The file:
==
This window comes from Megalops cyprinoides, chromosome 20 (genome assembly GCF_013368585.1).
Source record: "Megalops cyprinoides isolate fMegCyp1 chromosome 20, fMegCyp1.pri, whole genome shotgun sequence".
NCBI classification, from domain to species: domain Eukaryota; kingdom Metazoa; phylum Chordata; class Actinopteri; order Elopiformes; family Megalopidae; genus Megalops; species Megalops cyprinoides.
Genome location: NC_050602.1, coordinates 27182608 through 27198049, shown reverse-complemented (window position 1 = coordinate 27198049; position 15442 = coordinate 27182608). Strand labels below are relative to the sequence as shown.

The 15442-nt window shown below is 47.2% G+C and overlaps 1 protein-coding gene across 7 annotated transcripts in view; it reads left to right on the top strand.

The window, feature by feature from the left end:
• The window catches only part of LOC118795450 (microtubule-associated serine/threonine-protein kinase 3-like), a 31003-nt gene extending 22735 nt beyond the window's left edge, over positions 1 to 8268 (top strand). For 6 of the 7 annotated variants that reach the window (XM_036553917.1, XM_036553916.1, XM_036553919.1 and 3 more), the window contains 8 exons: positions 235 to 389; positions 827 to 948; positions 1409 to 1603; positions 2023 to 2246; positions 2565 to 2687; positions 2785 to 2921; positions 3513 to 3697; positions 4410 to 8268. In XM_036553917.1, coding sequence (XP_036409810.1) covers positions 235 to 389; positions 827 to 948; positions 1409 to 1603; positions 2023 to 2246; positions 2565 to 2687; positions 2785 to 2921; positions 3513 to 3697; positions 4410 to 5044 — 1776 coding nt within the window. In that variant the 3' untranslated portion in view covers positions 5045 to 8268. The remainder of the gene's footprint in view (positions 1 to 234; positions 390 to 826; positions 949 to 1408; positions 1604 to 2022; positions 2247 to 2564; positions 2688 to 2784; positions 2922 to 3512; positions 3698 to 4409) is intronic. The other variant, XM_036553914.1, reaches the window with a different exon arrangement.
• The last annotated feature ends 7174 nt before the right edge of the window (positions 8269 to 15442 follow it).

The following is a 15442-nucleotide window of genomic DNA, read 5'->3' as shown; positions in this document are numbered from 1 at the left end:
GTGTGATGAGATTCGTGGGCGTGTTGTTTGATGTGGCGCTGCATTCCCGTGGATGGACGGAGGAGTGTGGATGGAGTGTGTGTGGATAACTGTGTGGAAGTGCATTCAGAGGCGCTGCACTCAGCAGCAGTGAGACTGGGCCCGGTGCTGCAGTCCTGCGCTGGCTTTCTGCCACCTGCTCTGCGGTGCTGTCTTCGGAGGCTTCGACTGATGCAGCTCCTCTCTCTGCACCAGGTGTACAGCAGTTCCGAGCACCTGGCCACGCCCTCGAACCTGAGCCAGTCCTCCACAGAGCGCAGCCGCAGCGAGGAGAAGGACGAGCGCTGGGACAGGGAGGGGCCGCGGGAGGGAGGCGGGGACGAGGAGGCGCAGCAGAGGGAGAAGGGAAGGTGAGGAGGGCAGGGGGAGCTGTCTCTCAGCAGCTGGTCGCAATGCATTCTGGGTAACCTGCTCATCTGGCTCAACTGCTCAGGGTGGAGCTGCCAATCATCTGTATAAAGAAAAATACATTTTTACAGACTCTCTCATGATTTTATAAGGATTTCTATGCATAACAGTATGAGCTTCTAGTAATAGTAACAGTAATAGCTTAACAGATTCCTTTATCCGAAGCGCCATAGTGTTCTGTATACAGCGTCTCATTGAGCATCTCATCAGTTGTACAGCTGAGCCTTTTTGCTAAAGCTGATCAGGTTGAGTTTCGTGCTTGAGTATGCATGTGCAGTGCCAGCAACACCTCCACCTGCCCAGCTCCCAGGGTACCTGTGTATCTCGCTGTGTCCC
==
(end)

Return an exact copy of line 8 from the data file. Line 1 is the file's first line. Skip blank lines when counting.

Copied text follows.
• The last annotated feature ends 7174 nt before the right edge of the window (positions 8269 to 15442 follow it).